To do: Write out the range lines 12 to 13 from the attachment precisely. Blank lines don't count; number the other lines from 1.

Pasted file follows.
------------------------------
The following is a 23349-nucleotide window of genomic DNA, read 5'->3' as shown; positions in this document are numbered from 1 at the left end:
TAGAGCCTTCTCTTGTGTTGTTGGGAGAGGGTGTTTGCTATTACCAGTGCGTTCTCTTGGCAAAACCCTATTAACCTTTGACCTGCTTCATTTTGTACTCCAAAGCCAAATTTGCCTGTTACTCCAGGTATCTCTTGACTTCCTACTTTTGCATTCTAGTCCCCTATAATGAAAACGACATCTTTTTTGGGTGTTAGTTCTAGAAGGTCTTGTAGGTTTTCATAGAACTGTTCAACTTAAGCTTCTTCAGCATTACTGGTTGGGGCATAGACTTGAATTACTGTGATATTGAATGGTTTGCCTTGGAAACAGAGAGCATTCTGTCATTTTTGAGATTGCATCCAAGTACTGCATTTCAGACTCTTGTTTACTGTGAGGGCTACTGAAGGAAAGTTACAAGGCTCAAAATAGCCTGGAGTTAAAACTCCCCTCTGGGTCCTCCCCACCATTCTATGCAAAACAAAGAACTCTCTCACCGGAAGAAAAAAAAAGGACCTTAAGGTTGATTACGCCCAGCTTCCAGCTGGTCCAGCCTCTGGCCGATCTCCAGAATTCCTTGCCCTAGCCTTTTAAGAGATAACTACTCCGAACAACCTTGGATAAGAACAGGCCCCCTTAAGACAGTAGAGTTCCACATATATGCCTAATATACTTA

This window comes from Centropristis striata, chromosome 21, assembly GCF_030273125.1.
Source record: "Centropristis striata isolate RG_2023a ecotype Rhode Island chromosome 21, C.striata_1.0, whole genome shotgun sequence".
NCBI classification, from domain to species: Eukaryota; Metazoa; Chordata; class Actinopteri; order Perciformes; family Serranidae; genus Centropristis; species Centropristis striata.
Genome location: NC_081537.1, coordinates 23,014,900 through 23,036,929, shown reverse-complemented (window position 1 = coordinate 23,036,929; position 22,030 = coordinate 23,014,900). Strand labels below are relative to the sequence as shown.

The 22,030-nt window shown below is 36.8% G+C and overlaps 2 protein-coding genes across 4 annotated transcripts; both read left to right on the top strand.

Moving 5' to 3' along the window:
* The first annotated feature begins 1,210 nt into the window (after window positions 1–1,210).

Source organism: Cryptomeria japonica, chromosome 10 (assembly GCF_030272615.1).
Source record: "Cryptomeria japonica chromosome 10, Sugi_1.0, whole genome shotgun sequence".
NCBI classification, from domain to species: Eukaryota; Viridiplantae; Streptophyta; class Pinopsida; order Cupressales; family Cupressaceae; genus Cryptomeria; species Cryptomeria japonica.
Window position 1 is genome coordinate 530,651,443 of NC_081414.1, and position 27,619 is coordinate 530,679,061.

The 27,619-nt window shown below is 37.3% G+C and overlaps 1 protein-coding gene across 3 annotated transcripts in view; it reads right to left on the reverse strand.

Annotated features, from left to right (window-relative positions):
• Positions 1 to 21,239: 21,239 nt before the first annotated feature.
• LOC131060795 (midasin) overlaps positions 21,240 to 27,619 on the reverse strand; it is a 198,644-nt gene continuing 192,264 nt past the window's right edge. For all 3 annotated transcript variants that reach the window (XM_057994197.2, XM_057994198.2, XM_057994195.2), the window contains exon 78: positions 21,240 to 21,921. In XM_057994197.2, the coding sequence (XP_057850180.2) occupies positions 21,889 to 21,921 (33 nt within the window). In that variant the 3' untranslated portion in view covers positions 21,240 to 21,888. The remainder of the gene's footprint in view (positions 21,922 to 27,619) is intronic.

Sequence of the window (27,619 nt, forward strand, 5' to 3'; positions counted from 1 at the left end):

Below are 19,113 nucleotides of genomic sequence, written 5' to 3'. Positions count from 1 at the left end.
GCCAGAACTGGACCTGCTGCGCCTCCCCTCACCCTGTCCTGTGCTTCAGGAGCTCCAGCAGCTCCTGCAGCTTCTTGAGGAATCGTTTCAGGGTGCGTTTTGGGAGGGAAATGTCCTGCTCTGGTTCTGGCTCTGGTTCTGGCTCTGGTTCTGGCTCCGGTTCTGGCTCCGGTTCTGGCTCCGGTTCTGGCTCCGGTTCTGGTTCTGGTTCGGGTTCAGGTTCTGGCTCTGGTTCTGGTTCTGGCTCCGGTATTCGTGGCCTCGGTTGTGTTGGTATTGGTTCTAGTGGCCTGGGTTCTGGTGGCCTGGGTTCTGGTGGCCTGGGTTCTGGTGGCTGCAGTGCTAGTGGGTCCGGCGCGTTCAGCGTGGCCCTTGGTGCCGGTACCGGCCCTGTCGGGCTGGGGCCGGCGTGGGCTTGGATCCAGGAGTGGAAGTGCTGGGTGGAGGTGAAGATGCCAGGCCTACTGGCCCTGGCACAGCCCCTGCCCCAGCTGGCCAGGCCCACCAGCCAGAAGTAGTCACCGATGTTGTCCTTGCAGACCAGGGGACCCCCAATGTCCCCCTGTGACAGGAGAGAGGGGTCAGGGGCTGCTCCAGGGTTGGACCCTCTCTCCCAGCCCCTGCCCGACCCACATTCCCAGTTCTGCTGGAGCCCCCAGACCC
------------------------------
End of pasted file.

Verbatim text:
NCBI classification, from domain to species: Eukaryota; Viridiplantae; Streptophyta; class Pinopsida; order Cupressales; family Cupressaceae; genus Cryptomeria; species Cryptomeria japonica.
Window position 1 is genome coordinate 530,651,443 of NC_081414.1, and position 27,619 is coordinate 530,679,061.